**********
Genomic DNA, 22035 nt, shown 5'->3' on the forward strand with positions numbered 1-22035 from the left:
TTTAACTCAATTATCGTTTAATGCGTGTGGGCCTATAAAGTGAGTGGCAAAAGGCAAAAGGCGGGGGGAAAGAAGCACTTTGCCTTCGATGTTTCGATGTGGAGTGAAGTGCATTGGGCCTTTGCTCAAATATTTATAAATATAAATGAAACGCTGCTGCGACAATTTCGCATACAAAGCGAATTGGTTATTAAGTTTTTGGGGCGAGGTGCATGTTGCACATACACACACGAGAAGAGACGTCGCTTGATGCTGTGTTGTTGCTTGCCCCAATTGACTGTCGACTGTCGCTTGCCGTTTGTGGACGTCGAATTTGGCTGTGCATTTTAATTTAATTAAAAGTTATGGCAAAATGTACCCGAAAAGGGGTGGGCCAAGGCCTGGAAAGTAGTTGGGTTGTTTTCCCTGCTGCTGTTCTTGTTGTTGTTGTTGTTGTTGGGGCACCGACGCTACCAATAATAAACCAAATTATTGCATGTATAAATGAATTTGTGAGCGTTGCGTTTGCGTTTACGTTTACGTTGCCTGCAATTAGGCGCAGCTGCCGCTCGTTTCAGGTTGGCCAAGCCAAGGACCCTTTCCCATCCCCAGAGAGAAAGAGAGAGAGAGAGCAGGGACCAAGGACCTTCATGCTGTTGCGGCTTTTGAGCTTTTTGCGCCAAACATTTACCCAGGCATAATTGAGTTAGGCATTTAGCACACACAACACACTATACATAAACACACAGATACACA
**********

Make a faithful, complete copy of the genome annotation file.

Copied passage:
Genomic DNA, 22035 nt, shown 5'->3' on the forward strand with positions numbered 1-22035 from the left:
TTTAACTCAATTATCGTTTAATGCGTGTGGGCCTATAAAGTGAGTGGCAAAAGGCAAAAGGCGGGGGGAAAGAAGCACTTTGCCTTCGATGTTTCGATGTGGAGTGAAGTGCATTGGGCCTTTGCTCAAATATTTATAAATATAAATGAAACGCTGCTGCGACAATTTCGCATACAAAGCGAATTGGTTATTAAGTTTTTGGGGCGAGGTGCATGTTGCACATACACACACGAGAAGAGACGTCGCTTGATGCTGTGTTGTTGCTTGCCCCAATTGACTGTCGACTGTCGCTTGCCGTTTGTGGACGTCGAATTTGGCTGTGCATTTTAATTTAATTAAAAGTTATGGCAAAATGTACCCGAAAAGGGGTGGGCCAAGGCCTGGAAAGTAGTTGGGTTGTTTTCCCTGCTGCTGTTCTTGTTGTTGTTGTTGTTGTTGGGGCACCGACGCTACCAATAATAAACCAAATTATTGCATGTATAAATGAATTTGTGAGCGTTGCGTTTGCGTTTACGTTTACGTTGCCTGCAATTAGGCGCAGCTGCCGCTCGTTTCAGGTTGGCCAAGCCAAGGACCCTTTCCCATCCCCAGAGAGAAAGAGAGAGAGAGAGCAGGGACCAAGGACCTTCATGCTGTTGCGGCTTTTGAGCTTTTTGCGCCAAACATTTACCCAGGCATAATTGAGTTAGGCATTTAGCACACACAACACACTATACATAAACACACAGATACACA